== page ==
PETALING JAYA: RAM Ratings estimates that Malaysia’s exports surged 16.3% in February 2020, from -1.5% in January, boosted by low-base effects and the front-loading of orders amid fears of global supply-chain disruptions due to the Covid-19 pandemic.
“The same trend is observable for key regional economies. Malaysian imports are also estimated to have accelerated in February, albeit at a slower pace of 1.4%, compared with -2.4% in January, resulting in a trade surplus of RM21.2 billion,” RAM said in a statement today.
It said the onslaught of Covid-19 paints a gloomy picture for overall global growth and trade prospects, as numerous epicentres have emerged throughout the world. These include major European economies and the US, which has since emerged as having the highest number of Covid-19 cases.
The American economy — the world’s biggest — is both a key supplier of value-added and large consumer of global output. Within Asean, Singapore’s exports are the most vulnerable to American supply disruptions. Some 5.9% of the island state’s gross exports derives value-added input from the US.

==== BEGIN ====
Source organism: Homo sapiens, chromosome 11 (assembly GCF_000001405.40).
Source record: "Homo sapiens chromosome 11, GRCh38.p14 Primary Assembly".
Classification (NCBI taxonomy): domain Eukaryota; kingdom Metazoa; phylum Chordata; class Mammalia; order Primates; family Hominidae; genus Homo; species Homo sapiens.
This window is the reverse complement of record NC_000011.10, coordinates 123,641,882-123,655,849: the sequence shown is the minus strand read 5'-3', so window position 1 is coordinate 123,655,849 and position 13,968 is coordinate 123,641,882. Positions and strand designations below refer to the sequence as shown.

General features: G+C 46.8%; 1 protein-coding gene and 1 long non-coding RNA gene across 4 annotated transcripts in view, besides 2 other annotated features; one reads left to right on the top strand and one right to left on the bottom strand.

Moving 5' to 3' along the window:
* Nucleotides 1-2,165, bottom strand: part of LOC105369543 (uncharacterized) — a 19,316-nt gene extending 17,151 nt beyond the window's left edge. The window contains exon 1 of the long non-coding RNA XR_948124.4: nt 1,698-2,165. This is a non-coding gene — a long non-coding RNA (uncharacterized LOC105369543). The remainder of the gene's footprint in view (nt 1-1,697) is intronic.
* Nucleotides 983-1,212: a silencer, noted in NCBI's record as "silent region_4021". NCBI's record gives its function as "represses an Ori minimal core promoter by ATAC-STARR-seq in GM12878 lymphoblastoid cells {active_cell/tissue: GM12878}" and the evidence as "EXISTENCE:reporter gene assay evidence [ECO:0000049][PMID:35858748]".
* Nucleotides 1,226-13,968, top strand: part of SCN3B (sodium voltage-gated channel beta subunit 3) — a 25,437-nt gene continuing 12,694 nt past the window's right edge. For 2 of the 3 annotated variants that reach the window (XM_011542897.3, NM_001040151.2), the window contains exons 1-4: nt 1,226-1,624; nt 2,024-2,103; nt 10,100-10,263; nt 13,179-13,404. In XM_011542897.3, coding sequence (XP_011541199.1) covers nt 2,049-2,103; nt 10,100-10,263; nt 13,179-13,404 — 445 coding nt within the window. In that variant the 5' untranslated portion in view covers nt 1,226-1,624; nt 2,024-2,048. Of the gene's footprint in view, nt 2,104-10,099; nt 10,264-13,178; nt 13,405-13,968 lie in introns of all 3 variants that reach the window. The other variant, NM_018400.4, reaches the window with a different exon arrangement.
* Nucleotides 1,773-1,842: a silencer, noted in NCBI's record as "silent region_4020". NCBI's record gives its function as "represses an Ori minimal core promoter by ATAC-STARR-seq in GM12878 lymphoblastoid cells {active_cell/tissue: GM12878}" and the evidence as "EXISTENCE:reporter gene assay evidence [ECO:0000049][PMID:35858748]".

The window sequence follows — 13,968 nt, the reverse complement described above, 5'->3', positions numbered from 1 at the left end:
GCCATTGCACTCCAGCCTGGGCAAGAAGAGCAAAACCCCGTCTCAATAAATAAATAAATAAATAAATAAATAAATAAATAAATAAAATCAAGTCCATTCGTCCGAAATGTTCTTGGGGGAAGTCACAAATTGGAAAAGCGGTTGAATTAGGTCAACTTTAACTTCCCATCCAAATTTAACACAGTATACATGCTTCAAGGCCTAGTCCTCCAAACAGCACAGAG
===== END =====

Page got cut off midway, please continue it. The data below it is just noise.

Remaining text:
“This comes ahead of Malaysia’s 3.8%. On the demand side, the Philippines and Vietnam have the biggest exposures, with a respective 21.3% and 21.1% of their total exported value-added consumed by the US. This is significantly higher than the Asean-wide average of 15.4% and Malaysia’s 14.3%,” RAM added.
Given the scale of the pandemic and the time needed to contain it, what had once been perceived as primarily a China-centric supply-chain disruption has turned into a worldwide issue. As such, global trade will face prolonged and severe weakness in 2020.